The state has invested millions of dollars modernizing the Olympic venues in Lake Placid and Wilmington over the past several years. In the economic development portion of her 2022-23 budget proposal, Gov. Kathy Hochul wants to give ORDA another $105 million. That includes $92.5 million for an “upgrade and modernization plan” to improve Olympic facilities and ski resorts, mainly to prepare for the 2023 Winter World University Winter Games.
“These events will attract thousands of visitors and contribute to Lake Placid’s reputation as a world class destination,” the budget’s briefing book states.
Winter sports begin
Formed in 1895, the Lake Placid Club invited guests to spend the winter of 1904-05 at one small clubhouse. The Club included an ever-growing complex of buildings on the shore of Mirror Lake. The winter stay was a novel idea, and Club owners weren’t sure it would be a success.
“A few hardy souls tried the Adirondack snow and found it good,” stated the Official Report of the III Olympic Winter Games. “They even found it enjoyable and hastened to tell their friends of their discovery.”
It was the beginning of something big in Lake Placid — a turning point — the proverbial snowball sent down a mountain that kept getting bigger the more it raced to the bottom. That snowball is still moving and growing to this day.
“More came the next year — still more the year after,” the Olympic report continued. “And so the annual winter hegira to the snow-covered peaks and forest trails of the Adirondacks began.”
As Lake Placid grew as a resort, so did its winter sports development, thanks in large part to the organized efforts of the Lake Placid Club.
“People had almost literally to be taught how to enjoy winter, and they had to be given facilities with which to make that enjoyment complete,” the report states.
The Club flooded tennis courts for a skating rink, built toboggan chutes and ski jumps, and held informal outings and formal competitions. After 10 years, however, promoting winter sports in Lake Placid was more than a Club activity; it involved the entire community.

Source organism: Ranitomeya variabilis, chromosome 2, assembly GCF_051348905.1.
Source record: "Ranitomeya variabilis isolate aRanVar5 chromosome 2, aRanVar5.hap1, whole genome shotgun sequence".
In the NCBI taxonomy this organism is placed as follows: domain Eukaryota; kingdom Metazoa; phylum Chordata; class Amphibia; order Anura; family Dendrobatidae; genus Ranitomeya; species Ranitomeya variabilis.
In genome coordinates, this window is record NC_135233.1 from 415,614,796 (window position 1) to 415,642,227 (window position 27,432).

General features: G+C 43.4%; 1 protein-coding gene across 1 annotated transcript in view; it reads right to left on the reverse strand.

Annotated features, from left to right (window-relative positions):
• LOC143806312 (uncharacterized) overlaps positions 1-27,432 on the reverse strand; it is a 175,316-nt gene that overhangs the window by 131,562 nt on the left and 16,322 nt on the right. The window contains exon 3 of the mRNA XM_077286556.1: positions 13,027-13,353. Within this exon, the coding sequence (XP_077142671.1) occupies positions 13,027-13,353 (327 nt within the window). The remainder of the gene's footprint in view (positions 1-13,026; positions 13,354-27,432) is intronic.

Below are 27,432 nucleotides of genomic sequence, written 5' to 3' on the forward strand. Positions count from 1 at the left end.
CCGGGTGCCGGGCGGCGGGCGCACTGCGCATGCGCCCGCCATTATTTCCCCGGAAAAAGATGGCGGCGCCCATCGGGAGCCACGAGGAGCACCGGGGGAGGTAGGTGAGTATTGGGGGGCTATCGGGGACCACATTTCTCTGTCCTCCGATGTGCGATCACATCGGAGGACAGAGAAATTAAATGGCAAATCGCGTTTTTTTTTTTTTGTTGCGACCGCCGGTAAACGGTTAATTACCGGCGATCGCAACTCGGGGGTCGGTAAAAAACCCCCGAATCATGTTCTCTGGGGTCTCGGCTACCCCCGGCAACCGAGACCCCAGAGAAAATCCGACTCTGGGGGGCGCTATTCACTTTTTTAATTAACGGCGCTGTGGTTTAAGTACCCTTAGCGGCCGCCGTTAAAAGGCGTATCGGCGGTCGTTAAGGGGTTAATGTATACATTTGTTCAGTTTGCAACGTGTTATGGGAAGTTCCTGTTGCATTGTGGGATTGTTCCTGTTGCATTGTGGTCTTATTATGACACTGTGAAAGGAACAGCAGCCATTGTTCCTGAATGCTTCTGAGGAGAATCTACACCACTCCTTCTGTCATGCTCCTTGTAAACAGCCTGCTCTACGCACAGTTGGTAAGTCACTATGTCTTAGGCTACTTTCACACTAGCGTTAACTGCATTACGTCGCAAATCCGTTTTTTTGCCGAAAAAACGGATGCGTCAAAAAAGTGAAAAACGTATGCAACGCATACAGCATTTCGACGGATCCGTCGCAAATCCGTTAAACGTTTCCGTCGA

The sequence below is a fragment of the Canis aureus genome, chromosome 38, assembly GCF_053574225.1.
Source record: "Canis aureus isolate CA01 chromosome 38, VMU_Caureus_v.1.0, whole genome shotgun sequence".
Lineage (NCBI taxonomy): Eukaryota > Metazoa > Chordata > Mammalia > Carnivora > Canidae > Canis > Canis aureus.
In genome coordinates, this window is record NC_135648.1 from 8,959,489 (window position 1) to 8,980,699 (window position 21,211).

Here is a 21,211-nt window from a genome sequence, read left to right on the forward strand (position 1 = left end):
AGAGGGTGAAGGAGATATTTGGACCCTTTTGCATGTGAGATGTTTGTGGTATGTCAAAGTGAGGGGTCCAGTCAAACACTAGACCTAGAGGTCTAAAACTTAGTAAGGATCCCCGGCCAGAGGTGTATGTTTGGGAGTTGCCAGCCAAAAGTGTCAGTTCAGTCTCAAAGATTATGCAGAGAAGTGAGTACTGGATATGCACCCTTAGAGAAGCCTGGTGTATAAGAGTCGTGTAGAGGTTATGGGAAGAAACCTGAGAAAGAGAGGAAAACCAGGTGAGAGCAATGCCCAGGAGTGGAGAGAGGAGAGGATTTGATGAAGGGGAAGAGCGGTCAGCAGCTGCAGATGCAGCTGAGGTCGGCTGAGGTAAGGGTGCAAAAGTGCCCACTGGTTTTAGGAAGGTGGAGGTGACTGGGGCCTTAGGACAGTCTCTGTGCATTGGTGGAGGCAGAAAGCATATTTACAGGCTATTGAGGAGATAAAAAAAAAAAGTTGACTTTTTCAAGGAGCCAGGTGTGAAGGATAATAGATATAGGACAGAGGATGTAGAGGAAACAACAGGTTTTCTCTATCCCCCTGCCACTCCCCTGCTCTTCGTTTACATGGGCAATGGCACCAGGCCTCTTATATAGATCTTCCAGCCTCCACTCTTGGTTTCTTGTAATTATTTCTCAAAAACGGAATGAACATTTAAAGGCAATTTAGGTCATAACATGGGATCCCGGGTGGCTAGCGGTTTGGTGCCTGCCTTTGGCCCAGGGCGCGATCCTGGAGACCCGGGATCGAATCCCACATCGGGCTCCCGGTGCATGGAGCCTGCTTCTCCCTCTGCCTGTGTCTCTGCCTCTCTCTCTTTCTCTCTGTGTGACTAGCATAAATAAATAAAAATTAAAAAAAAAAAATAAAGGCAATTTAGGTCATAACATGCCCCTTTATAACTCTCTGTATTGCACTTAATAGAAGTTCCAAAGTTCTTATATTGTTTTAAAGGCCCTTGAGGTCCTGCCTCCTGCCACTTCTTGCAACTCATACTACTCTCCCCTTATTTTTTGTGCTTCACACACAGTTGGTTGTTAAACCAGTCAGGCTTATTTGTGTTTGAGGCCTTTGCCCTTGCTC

On the front page of its Jan. 23, 1914 issue, the Lake Placid News wrapped up a decade of winter tourism development with an editorial-style piece titled, “Winter in Lake Placid.”
“Time was and not so long ago when winter meant either going into the lumber woods to work, or sitting round the kitchen stove to shiver and wait for spring,” the LPN stated. “To see city folks up north in the winter was to assume tuberculosis as the only possible explanation. All this but a few years ago.”
The story spoke about the Lake Placid Club’s experiment in the winter of 1904-05, winter sports in places around the world such as St. Moritz in Switzerland, and the endless possibilities for Lake Placid as a winter tourism destination.
“Placid in winter was yesterday a nightmare. Placid in winter today is an awakening. Placid in winter tomorrow is a vision.”
Village leaders were touting winter tourism more than ever that year. In its Mid-Winter Festival extra edition on Feb. 5, 1914, the Lake Placid News wrapped up the front-page stories with a bold headline: “PLACID MECCA OF THRONGS AS FESTIVAL REACHES CLIMAX.” The News reported on the variety of activities, such as hockey games, speedskating races, the Board of Trade ball at the opera house, the skating masquerade on Mirror Lake, and the villagewide decorating contest.
Local interest in winter sports led to the creation in early 1914 of the Lake Placid Skating Association, a member of the International Skating Union that began hosting speedskating races on Mirror Lake. Races were also held at the Club’s rink. Lake Placid hosted the Eastern Outdoor Skating Championships in February 1919 and the village’s first internationally sanctioned event a year later.
Henry Uihlein II
In March 2015, Haas reported that the Lake Placid Olympic Museum had “recently rediscovered a scrapbook dating from the 1910s to the 1920s, and we were fascinated by what it revealed.”
The scrapbook was created by Henry Uihlein II (1896-1997), whose collegiate career was cut short in 1916 by tuberculosis. He took the cure in Lake Placid, spending 10 months of the year at the Lake Placid Club and two summer months in Wisconsin with his grandparents, according to his obituary. During Uihlein’s early days in Lake Placid, he became a proponent of speedskating and was elected president of the Lake Placid Skating Association in 1919. Later in life, he became a philanthropist and director of the Joseph Schlitz Brewing Company (a family business).